Thursday, April 30, 2015

The ridiculous squalor that was everyday life

His real talent, what people went crazy for, was his knack for writing song lyrics. There was a song about a mechanic who builds a snowbmobile that can go faster than the speed of light. There was one about a grandpapa who had gas. There was song abut a tiger that escapes from le Zoo de Granby to go eat poutine. He had a song about a man who finds a magical cigarette that doesn't end, and he never has to come back from his cigarette break. He made the ridiculous squalor that was everyday life sublime. There was no subject that was beneath Etienne Tremblay.
— from The Girl Who Was Saturday Night, by Heather O'Neill.

I've only just started reading this novel, and this is the first description of the famous Quebec folksinger character. I'm kind of wishing he were real (he's not, though "He’s in a tradition of Robert Charlebois and Paul Piché and those wonderful guys.") so I could really listen to him instead of making up songs based on the ideas of these songs in my head.

Sunday, April 19, 2015

End of story

In New York City last month, I treated myself to some shoes. We hadn't set foot in a single bookstore (gasp!), so it's the least I could come away with. But it's only this past week that the Montreal streets were finally entirely snow-free and I could wear them out. So I've been wearing them. They're my new editing shoes.

The brand is Poetic Licence, and this particular model of shoe is called "End of Story." Complete strangers have complimented me on my shoes. They're my best foot forward, my final word, my stamp of approval. My end of story.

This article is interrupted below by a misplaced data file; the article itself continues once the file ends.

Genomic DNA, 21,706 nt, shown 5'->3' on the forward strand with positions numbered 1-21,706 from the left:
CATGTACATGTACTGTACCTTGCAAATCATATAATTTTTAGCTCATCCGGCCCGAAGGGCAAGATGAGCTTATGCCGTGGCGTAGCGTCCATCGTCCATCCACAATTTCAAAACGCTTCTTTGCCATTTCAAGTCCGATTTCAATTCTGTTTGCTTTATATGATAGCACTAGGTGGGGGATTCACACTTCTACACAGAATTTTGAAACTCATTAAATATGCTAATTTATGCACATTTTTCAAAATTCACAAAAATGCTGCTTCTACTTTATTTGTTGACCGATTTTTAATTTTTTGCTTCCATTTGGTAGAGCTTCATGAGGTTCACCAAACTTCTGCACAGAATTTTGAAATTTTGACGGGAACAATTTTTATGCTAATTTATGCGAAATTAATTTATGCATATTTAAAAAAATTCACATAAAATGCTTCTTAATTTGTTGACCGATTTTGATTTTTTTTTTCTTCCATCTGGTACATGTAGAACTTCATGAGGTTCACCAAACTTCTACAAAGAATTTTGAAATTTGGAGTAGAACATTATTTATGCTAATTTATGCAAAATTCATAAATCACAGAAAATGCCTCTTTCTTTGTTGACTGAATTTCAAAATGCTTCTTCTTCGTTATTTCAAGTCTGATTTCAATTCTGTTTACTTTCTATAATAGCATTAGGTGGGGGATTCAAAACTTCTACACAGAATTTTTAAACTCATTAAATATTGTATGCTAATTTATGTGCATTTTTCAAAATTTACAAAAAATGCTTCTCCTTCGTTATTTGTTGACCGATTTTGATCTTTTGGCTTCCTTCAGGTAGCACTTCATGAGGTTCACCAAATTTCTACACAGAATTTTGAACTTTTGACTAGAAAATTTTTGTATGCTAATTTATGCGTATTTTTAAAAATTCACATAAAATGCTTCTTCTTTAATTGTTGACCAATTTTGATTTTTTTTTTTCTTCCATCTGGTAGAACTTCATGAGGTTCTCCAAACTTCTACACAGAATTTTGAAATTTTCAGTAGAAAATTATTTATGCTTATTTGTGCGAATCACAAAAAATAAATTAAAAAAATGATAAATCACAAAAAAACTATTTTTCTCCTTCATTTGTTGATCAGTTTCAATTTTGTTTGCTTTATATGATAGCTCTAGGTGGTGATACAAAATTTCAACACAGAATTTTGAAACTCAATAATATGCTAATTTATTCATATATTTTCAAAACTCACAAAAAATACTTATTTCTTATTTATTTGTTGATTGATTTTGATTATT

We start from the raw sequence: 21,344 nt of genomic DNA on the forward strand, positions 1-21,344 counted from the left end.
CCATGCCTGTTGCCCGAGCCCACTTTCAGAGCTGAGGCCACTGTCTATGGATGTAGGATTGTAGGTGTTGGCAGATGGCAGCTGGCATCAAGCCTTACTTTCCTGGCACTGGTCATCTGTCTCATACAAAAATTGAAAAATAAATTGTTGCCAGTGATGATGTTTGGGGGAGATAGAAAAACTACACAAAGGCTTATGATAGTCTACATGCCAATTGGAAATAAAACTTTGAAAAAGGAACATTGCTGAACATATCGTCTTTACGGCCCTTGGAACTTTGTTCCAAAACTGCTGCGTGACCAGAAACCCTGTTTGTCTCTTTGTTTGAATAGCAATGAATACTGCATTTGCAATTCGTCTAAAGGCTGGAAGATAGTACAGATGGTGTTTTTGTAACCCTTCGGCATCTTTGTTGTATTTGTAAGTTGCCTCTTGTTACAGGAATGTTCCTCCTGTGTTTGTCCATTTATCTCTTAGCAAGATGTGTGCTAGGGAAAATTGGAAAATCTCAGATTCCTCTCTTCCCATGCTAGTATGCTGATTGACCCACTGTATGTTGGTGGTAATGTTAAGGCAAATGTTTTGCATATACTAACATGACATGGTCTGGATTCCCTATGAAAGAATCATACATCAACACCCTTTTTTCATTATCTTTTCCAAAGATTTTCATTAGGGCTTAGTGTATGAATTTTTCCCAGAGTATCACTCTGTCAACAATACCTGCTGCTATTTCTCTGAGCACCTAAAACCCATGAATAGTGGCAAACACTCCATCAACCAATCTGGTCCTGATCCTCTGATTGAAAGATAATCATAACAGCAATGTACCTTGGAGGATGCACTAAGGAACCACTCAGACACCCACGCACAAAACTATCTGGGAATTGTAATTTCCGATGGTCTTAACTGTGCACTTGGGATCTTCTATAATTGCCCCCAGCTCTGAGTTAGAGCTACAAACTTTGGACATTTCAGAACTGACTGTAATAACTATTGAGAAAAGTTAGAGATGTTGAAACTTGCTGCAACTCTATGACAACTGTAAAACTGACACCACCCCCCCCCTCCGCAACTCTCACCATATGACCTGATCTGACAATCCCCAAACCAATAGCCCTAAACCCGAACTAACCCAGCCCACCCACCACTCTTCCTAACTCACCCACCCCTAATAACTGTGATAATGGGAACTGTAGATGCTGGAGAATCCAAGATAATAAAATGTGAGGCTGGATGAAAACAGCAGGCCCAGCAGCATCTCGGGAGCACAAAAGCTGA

Saturday, April 18, 2015

The future of knowledge

I'm only on page 51 of Tom McCarthy's Satin Island, and I think it's extraordinary.
5.7 His most famous riff, perhaps, was about knowledge. Not knowledge of anything in particular; just knowledge in and of itself. Who was the last person, he would ask, to enjoy a full command of the intellectual activity of their day? The last individual, I mean? It was, he'd answer, Leibniz. He was on top of it all: physics and chemistry, geology, philosophy, maths, engineering, medicine, theology, aesthetics. Politics too. I mean, the guy was on it. Like some universal joint in the giant Rubik's Cube of culture, he could bring it all together, make the arts and sciences dance to the same tune. He died three hundred years ago. Since Leibniz's time (Peyman would go on), the discipline have separated out again. They're now on totally different pages: each in its own stall, shut off from all the others. Our own era, perhaps more than any other, seems to call out for a single intellect, a universal joint to bring them all together once again — seems to demand, in other words, a Leibniz. Yet there will be no Leibniz 2.0. What there will be is an endless set of migrations: the process. No one individual will conduct this operation; it will be performed collectively, with input from practitioners of a range of crafts, possessors of a range of expertise. Migration, mutation and what I (Peyman affirmed) call "supercession": the ability of each and every practice to surpass itself, break its own boundaries, even to the point of sacrificing its own terms and tenets in the breaching; and, in the no-man's-land between its territory and the next, the blank stretches of the map, those interstitial zones where light, bending and kinking round impossible topographies, produces mirages, fata morganas, apparitions, spectres, to combine in new, fantastic and explosive ways. That, he'd say is the future of knowledge.